18 Items

A destroyed church in Samar, Philippines, in the months following Typhoon Yolanda/Haiyan.

Benjamin Franta


Climate Disasters in the Philippines

| November 2016

The impacts of climate change are beginning to be felt around the world.  Case studies that identify the immediate causes of disasters as well as their root drivers provide the empirical basis for strategies to increase resilience to climate impacts.  Here we present a case study of the city of Cagayan de Oro, Mindanao in the Philippines and its experience with Tropical Storm Sendong (international name Washi) in 2011.  We use local key informant interviews from 2014 and secondary sources to identify both the local, immediate causes as well as the more widespread root drivers of the disaster.  We focus on two root drivers in particular: informal settlements in hazardous areas and political dynamics based on patronage, which can present risks both pre- and post-disaster.  Addressing these root drivers will be important for increasing climate resilience in the Philippines and other countries.

Analysis & Opinions - Moyers & company

Why I Got Arrested For Earth Day

| April 21, 2016

"When Harvard lauds the agreement in Paris while investing in the activities that undermine it, the agreement is betrayed; the youth of the world are betrayed; the old who care for posterity are betrayed. And the cities of Boston and Cambridge, home to Harvard, its students and employees, which may be destroyed by rising seas, are betrayed as well. The world should know of this, and Harvard’s administrators should know that students will not be deterred from calling this betrayal by its proper name, protesting it even when doing so means arrest."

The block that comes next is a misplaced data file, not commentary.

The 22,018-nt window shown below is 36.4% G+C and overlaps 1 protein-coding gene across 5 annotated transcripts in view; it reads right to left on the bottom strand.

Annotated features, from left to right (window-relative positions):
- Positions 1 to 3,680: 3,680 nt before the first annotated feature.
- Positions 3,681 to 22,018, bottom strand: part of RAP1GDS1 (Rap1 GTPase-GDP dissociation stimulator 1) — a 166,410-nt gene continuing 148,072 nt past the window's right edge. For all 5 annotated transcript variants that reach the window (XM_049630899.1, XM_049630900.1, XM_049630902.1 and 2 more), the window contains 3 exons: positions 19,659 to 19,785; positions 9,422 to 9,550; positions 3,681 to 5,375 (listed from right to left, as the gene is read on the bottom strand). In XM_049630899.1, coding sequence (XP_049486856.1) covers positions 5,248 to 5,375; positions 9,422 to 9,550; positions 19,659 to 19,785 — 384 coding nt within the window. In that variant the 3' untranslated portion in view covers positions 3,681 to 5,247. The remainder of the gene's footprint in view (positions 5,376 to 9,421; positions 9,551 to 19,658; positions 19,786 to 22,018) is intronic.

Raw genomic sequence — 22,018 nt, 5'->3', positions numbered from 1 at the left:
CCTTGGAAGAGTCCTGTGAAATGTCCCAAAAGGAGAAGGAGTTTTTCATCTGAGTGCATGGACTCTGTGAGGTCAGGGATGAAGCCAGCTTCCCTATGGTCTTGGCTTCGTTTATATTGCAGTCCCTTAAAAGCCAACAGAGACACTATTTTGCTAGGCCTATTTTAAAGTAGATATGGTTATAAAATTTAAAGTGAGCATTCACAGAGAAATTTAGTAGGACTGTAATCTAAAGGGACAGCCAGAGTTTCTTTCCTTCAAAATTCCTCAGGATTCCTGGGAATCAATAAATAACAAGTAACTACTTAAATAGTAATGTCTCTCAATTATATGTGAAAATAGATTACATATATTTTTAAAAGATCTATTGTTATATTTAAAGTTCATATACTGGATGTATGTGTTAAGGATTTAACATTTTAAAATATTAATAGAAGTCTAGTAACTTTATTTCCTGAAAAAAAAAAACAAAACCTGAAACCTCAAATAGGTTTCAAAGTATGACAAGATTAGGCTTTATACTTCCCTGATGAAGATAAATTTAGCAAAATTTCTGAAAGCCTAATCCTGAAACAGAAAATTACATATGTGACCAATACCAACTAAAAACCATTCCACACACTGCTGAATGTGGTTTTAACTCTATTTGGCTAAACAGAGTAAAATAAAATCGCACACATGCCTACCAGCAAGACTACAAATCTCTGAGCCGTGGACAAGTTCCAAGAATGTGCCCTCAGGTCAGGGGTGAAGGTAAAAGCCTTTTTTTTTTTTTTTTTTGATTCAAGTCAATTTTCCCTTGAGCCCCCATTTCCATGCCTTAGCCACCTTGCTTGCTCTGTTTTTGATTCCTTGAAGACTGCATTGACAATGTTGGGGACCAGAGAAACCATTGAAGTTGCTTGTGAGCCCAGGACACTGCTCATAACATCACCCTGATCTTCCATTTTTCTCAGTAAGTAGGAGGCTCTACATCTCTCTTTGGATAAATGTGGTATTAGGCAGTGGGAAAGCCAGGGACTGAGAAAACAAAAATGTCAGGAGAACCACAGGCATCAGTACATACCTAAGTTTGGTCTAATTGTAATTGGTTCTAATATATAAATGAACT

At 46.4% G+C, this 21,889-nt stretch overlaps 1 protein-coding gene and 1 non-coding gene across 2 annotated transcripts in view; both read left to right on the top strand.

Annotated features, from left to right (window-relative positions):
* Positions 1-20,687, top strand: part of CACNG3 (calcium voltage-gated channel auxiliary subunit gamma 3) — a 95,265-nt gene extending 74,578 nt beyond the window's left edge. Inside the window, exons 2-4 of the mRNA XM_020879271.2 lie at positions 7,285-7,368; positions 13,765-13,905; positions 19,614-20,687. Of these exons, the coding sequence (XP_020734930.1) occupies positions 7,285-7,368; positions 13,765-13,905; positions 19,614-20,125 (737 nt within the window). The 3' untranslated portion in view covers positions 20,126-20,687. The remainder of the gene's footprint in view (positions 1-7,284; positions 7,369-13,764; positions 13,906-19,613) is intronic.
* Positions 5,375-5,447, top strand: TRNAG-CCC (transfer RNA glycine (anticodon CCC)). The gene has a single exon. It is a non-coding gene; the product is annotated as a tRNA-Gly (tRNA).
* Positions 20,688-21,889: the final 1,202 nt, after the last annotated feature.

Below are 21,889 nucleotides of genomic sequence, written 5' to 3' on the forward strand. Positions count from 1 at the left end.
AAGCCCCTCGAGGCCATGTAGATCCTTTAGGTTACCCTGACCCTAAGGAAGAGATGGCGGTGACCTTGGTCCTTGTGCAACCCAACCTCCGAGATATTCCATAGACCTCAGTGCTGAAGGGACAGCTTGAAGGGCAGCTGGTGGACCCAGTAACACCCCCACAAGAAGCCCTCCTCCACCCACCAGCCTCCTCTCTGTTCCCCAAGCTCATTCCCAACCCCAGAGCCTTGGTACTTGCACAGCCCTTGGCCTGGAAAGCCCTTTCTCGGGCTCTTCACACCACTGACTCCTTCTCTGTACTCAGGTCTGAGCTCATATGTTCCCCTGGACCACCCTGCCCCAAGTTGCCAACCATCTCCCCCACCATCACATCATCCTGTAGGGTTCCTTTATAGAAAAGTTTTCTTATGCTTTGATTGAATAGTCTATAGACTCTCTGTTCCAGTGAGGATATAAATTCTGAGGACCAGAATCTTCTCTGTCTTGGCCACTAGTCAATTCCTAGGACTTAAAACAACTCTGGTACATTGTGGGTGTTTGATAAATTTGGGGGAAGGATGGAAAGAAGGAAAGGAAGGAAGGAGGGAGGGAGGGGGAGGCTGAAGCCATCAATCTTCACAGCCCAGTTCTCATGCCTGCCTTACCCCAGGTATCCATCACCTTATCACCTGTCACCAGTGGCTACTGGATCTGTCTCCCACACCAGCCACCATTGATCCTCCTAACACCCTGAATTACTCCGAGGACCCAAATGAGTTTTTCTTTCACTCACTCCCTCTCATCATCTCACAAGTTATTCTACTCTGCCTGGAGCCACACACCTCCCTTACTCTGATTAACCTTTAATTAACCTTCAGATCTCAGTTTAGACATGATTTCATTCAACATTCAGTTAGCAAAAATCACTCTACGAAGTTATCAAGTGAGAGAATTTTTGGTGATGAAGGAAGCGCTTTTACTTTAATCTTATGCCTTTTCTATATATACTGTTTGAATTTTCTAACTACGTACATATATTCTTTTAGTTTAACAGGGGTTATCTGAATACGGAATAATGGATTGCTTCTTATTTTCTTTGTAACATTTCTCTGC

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Analysis & Opinions - Boston Review

Get Carbon Off Campus

| March 3, 2016

"The immediate purpose of divestment is to force hard, accountable moral analyses to take place and to put an end to equivocation and dissembling on climate change by demanding action involving real money. Doing so helps to shift institutional and social norms and to democratize the climate debate."

Analysis & Opinions - Harvard Crimson

On Divestment, Adopt the Toronto Principle

| February 7, 2016

"In practice, adopting the Toronto Principle would likely mean moving investments away from coal companies and coal-fired power plants, companies seeking non-conventional or aggressive fossil fuel development (such as oil from the Arctic or tar sands), and possibly also companies that distort public policies or deceive the public on climate."

Flooding from Typhoon Ondoy (Ketsana), Philippines, September 27, 2009.

Creative Commons

Analysis & Opinions - Philippine Daily Inquirer

PH and Climate Change: Some Areas for Progress

| October 24, 2015

The authors found three important areas for Philippine cities to work on to help build their resilience to climate-related disasters: managing upstream watersheds to prevent floods; improving land rights, livelihoods and relocation programs for informal settlers; and tackling issues of political turfing and the padrino system in disaster planning and response.

Students at Tufts University "marched forth on March 4th" coinciding with dozens of student-led rallies around the United States. The marches had the objective of pressuring universities to reduce and eventually eliminate investments in fossil-fuel relate

Creative Commons

Analysis & Opinions - The Huffington Post

To Stop Climate Change, We Must Grow Movements of Moral Force

| September 15, 2015

"International negotiations have produced little of tangible value. Half of the American government denies climate change's existence. And many of our great institutions of learning (such as my alma mater, Harvard) still insist that it's their God-given right to profit from the most damaging of fossil fuels."

Smokestacks at the Cumberland Power Plant, a coal-powered Tennessee Valley Authority power plant in Cumberland City, Tennessee, 21 February 2004.

Creative Commons

Analysis & Opinions - Harvard Crimson

Three Years Later, Harvard Still Must Divest

| September 10, 2015

"Today, we understand the dangerous effects of fossil fuel development. Yet institutional norms still say that to invest in and profit from such development—while making others deal with the consequences—is a completely acceptable behavior. That norm has to change, and this is precisely how Harvard can make a difference with divestment."